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DirectTrust PHI Sharing Grew 21% from 2016 to 2017

The number of organizations utilizing PHI sharing through DirectTrust increased from Q1 2016 to Q1 2017, along with entities using Direct exchange.

PHI sharing through DirectTrust increased in the past year.

Source: Thinkstock

By Elizabeth Snell

- DirectTrust use, including PHI sharing and Direct exchange transactions, continued to increase from Q1 2016 to Q1 2017, according to a DirectTrust statement.

The number of healthcare organizations served by DirectTrust health information service providers (HISPs) engaging in Direct exchange increased 63 percent to nearly 95,000, the organization explained.

DirectTrust is a non-profit trade alliance that facilitates secure HIE through the Direct Protocol and also forms secure HIE policies and standards.

The number of addresses using Direct for PHI sharing rose 21 percent to 1.4 million, according to DirectTrust end of first quarter 2017 metrics.

Overall, Direct saw 35.6 million Direct exchange transactions in Q1 2017, a 76 percent increase over Q1 2016. DirectTrust said it predicts 140 million transactions by the end of 2017.

Six more healthcare organizations have also joined DirectTrust since January 1, 2017, bringing total membership to 124 organizations. Additionally, the Direct network includes 40 EHNAC-DirectTrust accredited HISPs.

The new entities are the following:

  • Sutter Health - a California-based not-for-profit health system
  • Health Record Banking Alliance - a non-profit organization promoting consumer-centered, consumer-controlled, comprehensive, lifetime EHRs
  • Timmaron Group - innovative global growth strategies provider, employing applied technologies 
  • Moxe Health - provides digital tools to facilitate the flow of data between healthcare providers, insurers, and software applications 
  • Uticorp, Inc. - a medical utilization review company providing independent health insurance company audits 
  • Anne Arundel Medical Center – a Maryland-based regional health system

"DirectTrust's network for secure, interoperable exchange of health information continues to grow, even as meaningful use programs near the end of their course," DirectTrust President and CEO David C. Kibbe, MD, MBA said in a statement. "We believe health care providers and their organizations are beginning to learn how to optimize secure data transport via Direct by combining it with more reliable and useful content, and with better workflows for care coordination.”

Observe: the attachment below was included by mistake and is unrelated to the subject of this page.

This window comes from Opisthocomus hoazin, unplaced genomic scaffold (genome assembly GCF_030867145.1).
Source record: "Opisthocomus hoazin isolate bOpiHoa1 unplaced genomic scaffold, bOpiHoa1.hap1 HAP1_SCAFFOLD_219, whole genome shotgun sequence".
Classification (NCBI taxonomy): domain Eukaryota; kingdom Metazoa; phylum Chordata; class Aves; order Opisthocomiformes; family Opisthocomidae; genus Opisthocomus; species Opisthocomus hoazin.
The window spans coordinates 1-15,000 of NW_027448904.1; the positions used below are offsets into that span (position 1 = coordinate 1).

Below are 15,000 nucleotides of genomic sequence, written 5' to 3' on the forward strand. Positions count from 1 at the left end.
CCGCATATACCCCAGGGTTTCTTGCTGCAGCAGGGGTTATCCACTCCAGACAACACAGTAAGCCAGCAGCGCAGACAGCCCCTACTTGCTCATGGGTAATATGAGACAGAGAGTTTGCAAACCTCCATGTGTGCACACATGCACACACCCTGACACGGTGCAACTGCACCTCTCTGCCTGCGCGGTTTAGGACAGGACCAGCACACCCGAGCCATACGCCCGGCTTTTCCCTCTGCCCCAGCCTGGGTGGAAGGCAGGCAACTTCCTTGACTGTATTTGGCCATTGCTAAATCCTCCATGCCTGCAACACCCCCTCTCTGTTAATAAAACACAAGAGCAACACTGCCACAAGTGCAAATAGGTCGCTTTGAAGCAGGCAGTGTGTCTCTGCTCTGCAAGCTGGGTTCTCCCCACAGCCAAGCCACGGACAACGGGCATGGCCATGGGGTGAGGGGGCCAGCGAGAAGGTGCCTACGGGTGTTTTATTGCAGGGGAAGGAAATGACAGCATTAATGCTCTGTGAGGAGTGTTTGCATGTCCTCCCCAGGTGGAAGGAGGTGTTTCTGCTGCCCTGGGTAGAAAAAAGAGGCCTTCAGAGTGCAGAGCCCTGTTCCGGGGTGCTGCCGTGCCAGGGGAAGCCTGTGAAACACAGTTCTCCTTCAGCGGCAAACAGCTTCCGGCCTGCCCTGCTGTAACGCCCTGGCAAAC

“Whether used for peer-to-peer messaging, for transport of lab results, to send data to clinical repositories, or to combine clinical file attachments with billing statements, Direct interoperability is replacing fax and mail because it is more secure, less costly, and can be tracked much more easily within EHRs and other applications," Kibbe continued.

DirectTrust reported similar growth with numbers released earlier this year, showing that there were more than 98 million Direct message transactions between Direct addresses in 2016.

Furthermore, more than 33.5 million Direct messages were transmitted in Q4 2016. DirectTrust also found that the number of trusted Direct addresses utilizing PHI sharing on the DirectTrust network increased 24 percent, totaling more than 1.36 million since the end of 2015.

“As demand for Direct grows, vendors are increasingly improving their usability for Direct, and adding file formats that can be shared as attachments,” Kibbe said in an earlier statement. “I am really encouraged to see those 'last mile' types of problems being addressed across the entire industry."

DirectTrust involves more than just secure messaging, Kibbe explained in an earlier interview with HealthITInteroperability.com. It is very easy to think of email as the primary use case, but that is far too narrow of a description.

“It's a transport protocol which has a lot more capability than simply to be used as a means of person-to-person communication,” he said. “That's very valuable; that use case is very important. It creates a connection between two people that a fax doesn't do very well electronically.”

Additionally, information can be transported via Direct from server to server, or from server to endpoint person, Kibbe explained.

“Health information exchanges all over the country use Direct exchange to send alerts to a medical practice when a patient whom the HIE has received an ADT message about has either been admitted to the hospital or is about to leave the hospital or the emergency room.” 

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